The Delàs Centre and the International Peace Bureau are demanding an urgent reorientation of military spending towards health investment and the cancellation of new arms purchases in order to allocate 13 billion euros to tackle the COVID-19 crisis.
- Global military spending reached $1.92 trillion by 2019, a figure that is increasing for the fourth year in a row and shows the largest increase in the last decade.
- In the case of Spain, the Centre Delàs d’Estudis per la Pau estimates that there will be 20,050 million euros of military spending in 2019, the equivalent of 55 million per day.
- Since 1997, Spain has spent more than 42,000 million euros on new weapons alone. With the budget dedicated to the Eurofighter EF-2000 and A-400M planes, 25 hospitals and 27,720 hospital beds could be maintained for one year.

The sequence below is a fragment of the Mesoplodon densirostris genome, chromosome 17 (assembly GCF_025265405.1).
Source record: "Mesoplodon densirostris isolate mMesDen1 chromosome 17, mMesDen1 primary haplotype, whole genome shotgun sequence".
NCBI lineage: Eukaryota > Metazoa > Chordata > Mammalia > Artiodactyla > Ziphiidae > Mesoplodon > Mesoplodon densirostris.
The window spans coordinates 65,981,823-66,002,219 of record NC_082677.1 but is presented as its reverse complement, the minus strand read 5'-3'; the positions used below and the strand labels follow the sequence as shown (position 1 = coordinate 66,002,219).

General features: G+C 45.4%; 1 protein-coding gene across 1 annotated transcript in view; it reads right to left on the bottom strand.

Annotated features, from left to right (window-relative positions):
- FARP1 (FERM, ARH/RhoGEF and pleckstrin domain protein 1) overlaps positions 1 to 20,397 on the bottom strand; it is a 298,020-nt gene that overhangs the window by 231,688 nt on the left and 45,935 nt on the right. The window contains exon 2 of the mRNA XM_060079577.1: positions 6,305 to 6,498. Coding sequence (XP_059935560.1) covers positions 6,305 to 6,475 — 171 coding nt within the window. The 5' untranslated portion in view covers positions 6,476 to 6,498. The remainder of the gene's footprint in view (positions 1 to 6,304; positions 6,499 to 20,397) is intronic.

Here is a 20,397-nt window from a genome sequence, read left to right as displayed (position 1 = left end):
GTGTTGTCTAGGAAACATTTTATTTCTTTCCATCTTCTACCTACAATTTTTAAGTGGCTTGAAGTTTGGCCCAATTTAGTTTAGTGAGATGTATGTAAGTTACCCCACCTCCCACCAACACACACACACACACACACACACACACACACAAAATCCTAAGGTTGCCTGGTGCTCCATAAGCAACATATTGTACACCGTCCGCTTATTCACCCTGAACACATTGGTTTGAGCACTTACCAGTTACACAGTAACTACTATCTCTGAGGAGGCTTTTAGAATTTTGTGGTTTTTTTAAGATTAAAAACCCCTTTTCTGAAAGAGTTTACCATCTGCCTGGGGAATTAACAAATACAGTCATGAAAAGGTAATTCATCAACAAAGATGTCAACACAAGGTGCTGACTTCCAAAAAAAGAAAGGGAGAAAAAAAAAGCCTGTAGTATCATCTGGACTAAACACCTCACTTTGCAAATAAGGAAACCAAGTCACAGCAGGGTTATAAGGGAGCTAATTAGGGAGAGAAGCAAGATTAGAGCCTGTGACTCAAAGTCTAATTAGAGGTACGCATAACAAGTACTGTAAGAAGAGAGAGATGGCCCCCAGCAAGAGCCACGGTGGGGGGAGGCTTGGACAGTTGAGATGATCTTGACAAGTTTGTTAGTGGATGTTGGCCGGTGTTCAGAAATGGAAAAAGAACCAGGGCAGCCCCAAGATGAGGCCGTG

The Stockholm International Peace Research Institute (SIPRI) released today, April 27, new data on global military spending for 2019, a figure that grows for the fourth consecutive year to reach $1.92 trillion, $95 billion more than the previous year. This increase went from 2.6% to 3.6% in real terms, representing the biggest increase in recent years. Militarisation is therefore accelerating at an alarming rate at a time of serious health, social and climate emergencies.
Within the framework of the Global Day of Action on Military Spending (GDAMS), the renowned international peace organization, International Peace Bureau (IPB), together with the Centre Delàs d’Estudis por la Pau -which hosts the IPB office in Barcelona-, have organized a press conference to assess the new data on military spending and to ask for a reorientation of Spain’s military spending to provide resources and means to address the current crisis caused by the Covid-19.